The scorched stump of the Bradford pear tree seemed dead. To the workers who unearthed it, the stump was the only hope that life might begin again. The wounded 8 foot stump was removed and transported to the Arthur Ross Nursery in the Bronx, where it was painstakingly pruned and fertilized. Waiting began. From the looks of it, there was little hope for life.

Something new has happened, and it is happening. The new age began with the birth of Jesus Christ. The new age continues. As persons who have been reconciled by God and to God, we are participants with God in bringing about the Kingdom of God in our world today.

Our epistle reading is a powerful reassurance that, as person redeemed and transformed by the blood of Jesus Christ, we are already experiencing the fullness of life. When we look through resurrection lenses, we see the new creation that God has begun. And, we are invited to participate in it. As persons who are in Jesus Christ, we have been given the privilege and responsibility of participating in the growth of the Kingdom of God on earth.

Grow shall the Kingdom of God! Jesus compared it to the growth of the mustard seed. The mustard seed appears in Jewish folklore as the tiniest, most fragile of all the seeds. When cultivated properly, it can grow up to 12 feet in height. Under its canopy could animals seek refuge from the wilderness sun. On its branches could birds build nests and bring forth new life. From the medicinal properties of its leaves could women and men seek healing from physical illness.

When Jesus compared the Kingdom of God to the growth of mustard seed, he must have remembered the image of the tree in Ezekiel—the new tree of life created by God from a sprig that would grow large enough to provide shelter and shade to every living creature.

It is an image of the living Kingdom of God, and we have been invited to participate in it. When we do, we can fully experience the righteousness of God, the justice of God, the mercy of God, and the peace of God. When do participate in the reign of God on earth, we can experience the healing of our minds, our bodies, and our relationships. When we do participate in the reign of God on earth, we can truly sit at God’s table. When we participate in the reign of God on earth, we can taste real reconciliation—the kind of reconciliation that is rooted in God’s love, that springs forth from God’s forgiveness, and that can happen only in community.

On June 8, 1972, canisters of napalm pelted southern Vietnam. The ferocious flames fed voraciously on a tiny village, vaporizing straw huts, chickens, women, and children. Kim Phuc was nine years old, and napalm’s burn temperature of 1200 degrees Celsius incinerated her clothes. The napalm should have burned her skin off her body; instead it charred her flesh. Kim’s face was untouched. As the hungry inferno devoured the village, Nick Ut pulled out his camera. The image he captured on film was that of nine year old Kim, running, burned and naked, through the burning village.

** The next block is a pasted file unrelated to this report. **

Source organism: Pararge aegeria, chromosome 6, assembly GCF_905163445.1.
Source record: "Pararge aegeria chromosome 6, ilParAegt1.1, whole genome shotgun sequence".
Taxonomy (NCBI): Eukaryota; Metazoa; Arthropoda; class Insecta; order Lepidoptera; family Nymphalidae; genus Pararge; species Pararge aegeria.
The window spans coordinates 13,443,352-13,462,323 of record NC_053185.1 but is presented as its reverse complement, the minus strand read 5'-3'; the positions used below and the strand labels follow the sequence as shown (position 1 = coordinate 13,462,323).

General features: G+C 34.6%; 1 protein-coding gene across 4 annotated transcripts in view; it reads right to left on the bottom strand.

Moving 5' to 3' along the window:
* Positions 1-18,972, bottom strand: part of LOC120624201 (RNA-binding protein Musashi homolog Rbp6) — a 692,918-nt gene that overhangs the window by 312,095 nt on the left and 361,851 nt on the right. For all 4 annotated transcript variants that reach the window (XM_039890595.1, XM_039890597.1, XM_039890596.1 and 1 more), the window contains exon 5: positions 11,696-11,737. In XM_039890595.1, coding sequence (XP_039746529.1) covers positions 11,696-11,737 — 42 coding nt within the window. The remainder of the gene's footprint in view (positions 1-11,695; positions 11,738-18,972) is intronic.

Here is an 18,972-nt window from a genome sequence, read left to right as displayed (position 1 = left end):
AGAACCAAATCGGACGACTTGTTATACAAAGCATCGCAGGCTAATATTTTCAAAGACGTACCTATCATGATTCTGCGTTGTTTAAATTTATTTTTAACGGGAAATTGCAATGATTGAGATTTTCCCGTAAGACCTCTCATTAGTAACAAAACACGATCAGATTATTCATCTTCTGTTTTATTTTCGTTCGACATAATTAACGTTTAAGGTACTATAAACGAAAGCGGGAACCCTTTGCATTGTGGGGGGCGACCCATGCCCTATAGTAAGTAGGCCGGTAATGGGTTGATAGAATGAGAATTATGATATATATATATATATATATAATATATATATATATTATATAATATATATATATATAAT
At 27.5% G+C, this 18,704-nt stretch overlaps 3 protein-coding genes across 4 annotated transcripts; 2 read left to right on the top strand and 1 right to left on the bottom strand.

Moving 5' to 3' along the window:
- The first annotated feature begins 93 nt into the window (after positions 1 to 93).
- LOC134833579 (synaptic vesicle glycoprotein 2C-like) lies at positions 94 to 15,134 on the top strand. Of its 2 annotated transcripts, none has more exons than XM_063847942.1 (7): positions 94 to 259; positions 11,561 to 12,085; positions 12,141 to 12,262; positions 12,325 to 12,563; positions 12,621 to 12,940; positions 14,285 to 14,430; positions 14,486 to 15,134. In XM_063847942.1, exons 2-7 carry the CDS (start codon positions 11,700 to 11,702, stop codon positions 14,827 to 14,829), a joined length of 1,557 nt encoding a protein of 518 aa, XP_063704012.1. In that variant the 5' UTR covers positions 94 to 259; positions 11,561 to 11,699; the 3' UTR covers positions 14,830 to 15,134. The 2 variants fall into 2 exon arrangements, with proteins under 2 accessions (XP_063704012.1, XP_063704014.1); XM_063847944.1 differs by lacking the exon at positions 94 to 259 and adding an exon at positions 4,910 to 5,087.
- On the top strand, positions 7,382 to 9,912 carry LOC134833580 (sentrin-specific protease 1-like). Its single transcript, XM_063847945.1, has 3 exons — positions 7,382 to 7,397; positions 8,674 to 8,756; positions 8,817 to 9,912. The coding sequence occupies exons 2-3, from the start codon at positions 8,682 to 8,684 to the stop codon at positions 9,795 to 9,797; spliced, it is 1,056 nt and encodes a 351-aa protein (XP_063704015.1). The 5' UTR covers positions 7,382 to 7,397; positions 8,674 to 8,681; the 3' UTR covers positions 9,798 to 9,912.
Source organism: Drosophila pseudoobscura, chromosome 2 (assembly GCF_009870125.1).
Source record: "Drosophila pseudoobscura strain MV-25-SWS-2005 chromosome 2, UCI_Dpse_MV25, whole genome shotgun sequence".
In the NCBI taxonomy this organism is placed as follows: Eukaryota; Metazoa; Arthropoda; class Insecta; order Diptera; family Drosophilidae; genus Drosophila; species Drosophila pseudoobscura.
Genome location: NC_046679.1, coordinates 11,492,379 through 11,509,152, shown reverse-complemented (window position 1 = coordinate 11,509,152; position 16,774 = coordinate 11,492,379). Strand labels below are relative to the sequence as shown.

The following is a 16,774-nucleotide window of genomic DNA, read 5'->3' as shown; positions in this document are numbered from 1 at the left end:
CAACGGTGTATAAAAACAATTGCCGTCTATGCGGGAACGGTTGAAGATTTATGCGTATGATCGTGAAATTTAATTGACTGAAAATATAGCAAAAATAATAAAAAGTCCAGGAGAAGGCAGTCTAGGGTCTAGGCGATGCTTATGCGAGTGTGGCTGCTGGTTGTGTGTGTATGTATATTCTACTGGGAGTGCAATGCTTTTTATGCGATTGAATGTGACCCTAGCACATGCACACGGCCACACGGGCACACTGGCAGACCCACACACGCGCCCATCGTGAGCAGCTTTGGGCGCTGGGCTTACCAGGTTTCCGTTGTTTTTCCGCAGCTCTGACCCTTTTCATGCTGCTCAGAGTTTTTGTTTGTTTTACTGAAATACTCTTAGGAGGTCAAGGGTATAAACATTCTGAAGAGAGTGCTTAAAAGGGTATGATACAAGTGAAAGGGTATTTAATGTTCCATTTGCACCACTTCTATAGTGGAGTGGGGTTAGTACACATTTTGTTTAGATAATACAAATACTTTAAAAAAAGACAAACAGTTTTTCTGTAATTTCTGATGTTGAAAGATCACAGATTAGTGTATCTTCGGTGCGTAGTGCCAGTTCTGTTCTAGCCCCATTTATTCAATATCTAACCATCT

Kim should have died. Three days later Kim’s parents found her in the hospital morgue – alive. Seventeen surgeries mended some of visible wounds, but hatred and bitterness seethed inside her. When Kim was 19 years old, she became a Christian. Her relationship with Christ began to change her life, and Kim learned that she must learn to forgive . . . and to seek reconciliation.

A glass of coffee helped Kim learn how to forgive the men who nearly killed her. One day Kim filled a glass with black coffee, which represented her anger, hatred, bitterness, pain, and loss. She poured a little out every day. One day there was no coffee left to pour. She filled the glass with water. Every day, with intentional patience, she wrote down all of the names of people who caused her suffering and she began to pray. “The more I prayed,” she wrote, “the softer my heart became.”

Kim forgave, and Kim has dedicated her life to promoting peace and reconciliation around the world. In 1997 she founded the Kim International Foundation, a non-profit organization that assists the most innocent victims of war, the children. The Kim International Foundation provides medical and psychological assistance to millions of children around the world. And, Kim has intentionally worked to seek reconciliation with persons who nearly killed her. She is now friends with John Plummer, a pastor in Virginia, who was instrumental in coordinating the airstrike on her village. Kim participates in the reign of God on earth.

The Bradford pear tree had been ripped of its leaves and limbs. It had been scorched and reduced to a stump. But, the roots of the tree remained untouched. Life was there, and it fought to live. That’s what God designed it to do. By the spring of 2002, tiny green shoots emerged from the old wounds on the trunk of the Bradford pear tree. In December 2010 it was returned to Manhattan. It is now 30 feet tall, and its foliage canopies a portion of the memorial pool.

We must let our roots of faith run deep into resurrection soil, for the deepest roots receive the most nourishment and thrive. May it be so through Jesus Christ our Lord.